On the optimal height of ionospheric shell for single-site TEC estimation
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The ionospheric shell height has an impact on the estimated differential code bias (DCB) and total electron content (TEC) obtained by global navigation satellite system (GNSS) data, especially for a single site. However, the shell height is generally considered as a fixed value. Based on data from the international GNSS service (IGS), we propose the concept of optimal ionospheric shell height, which minimizes |ΔDCB| when compared to the DCB provided by Center for Orbit Determination in Europe (CODE). Based on the data from five IGS stations at high, middle, and low latitudes during the time 2003–2013, we investigate the variation in the optimal ionospheric shell height and its relation with the solar activity. Results indicate that the relation between the mean of the optimal ionospheric shell height and the latitude is N-shaped. At the three stations at midlatitude, the mean value almost increases linearly with the latitude. The optimal ionospheric shell heights show 11-year and 1-year periods. The influences of the solar activity are related to the means of the optimal ionospheric shell height during the time 2003–2013. The slope of the linear fitting decreases with the mean value. Using the data from 2003 to 2013, we estimate the daily optimal ionospheric shell heights for 2014 by using the Fourier fitting method and then calculate the daily average of ΔDCB of the observed satellites by comparing to CODE results. The statistical results of the daily average in 2014 show that the optimal ionospheric shell height is much better than the fixed one. From the high-latitude station to the low-latitude station, the improvements in the mean value are about 75, 92, 96, 50, and 88% and the root-mean-squares are reduced by about 0.16, 2.09, 2.01, 1.01, and 0.02 TECu, respectively.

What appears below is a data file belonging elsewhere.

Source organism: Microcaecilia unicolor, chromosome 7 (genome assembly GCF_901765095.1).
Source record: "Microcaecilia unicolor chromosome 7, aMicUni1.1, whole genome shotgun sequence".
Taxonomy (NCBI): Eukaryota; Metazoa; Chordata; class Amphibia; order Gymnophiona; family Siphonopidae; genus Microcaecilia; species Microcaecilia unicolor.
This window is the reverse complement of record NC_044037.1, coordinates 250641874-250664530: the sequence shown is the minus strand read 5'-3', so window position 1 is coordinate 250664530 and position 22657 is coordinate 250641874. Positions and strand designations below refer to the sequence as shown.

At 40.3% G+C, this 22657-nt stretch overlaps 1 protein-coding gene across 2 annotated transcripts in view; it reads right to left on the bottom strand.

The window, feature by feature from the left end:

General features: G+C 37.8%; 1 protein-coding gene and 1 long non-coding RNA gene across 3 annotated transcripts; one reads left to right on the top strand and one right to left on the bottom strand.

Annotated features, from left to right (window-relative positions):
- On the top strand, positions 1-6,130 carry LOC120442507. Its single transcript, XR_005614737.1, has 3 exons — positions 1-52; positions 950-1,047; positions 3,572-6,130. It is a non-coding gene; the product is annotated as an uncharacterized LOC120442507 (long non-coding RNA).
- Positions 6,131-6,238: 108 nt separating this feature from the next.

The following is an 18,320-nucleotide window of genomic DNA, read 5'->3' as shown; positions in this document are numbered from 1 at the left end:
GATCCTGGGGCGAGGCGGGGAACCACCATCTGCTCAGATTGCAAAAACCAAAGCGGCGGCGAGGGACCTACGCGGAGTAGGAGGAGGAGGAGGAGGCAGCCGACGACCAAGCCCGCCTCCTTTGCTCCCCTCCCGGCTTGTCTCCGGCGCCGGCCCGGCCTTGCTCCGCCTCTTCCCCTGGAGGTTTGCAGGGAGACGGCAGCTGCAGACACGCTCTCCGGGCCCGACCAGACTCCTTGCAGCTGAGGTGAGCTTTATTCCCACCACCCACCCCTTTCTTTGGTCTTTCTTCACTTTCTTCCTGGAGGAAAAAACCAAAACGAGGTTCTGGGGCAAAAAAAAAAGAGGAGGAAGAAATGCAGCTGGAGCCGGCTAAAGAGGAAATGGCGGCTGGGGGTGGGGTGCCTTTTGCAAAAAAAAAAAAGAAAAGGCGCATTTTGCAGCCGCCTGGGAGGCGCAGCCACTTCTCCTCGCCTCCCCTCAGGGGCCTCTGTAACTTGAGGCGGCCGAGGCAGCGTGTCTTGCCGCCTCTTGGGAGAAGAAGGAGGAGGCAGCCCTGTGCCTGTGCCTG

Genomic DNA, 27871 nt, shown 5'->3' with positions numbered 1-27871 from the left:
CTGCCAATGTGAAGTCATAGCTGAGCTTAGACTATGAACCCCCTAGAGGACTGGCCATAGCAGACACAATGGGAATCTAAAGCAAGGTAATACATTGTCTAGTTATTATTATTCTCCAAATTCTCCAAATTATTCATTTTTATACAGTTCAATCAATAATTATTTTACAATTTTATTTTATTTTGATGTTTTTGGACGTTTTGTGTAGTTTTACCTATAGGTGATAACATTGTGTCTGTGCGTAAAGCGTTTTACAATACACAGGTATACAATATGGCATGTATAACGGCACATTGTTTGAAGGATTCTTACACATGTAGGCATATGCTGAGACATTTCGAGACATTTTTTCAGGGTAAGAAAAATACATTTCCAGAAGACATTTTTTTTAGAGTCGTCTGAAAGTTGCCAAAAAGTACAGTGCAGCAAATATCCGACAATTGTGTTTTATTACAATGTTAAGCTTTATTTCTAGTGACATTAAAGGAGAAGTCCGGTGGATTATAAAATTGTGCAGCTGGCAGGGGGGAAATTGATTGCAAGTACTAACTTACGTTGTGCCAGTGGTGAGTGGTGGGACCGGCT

KeywordsIonospheric shell height Single-layer model (SLM) Differential code bias (DCB) Total electron content (TEC)
This study is based on data services provided by the IGS (International GNSS Service) and CODE (the Center for Orbit Determination in Europe). This work is supported by the National Natural Science Foundation of China (NSFC Grant 41574146 and 41774162).
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